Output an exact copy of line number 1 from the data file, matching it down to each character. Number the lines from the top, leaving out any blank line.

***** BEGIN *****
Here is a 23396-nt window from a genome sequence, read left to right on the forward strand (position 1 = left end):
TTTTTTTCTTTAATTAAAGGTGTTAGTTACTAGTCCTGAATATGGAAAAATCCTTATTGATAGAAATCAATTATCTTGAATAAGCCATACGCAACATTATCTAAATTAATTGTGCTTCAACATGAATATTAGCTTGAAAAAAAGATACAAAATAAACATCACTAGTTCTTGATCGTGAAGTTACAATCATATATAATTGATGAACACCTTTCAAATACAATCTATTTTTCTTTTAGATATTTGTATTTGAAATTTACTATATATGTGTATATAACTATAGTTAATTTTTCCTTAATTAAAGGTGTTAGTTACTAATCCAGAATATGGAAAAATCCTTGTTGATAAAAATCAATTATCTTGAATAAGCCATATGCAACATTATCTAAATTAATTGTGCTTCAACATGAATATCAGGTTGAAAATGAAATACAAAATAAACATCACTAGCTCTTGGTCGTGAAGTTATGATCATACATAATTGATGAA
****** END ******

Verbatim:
Here is a 23396-nt window from a genome sequence, read left to right on the forward strand (position 1 = left end):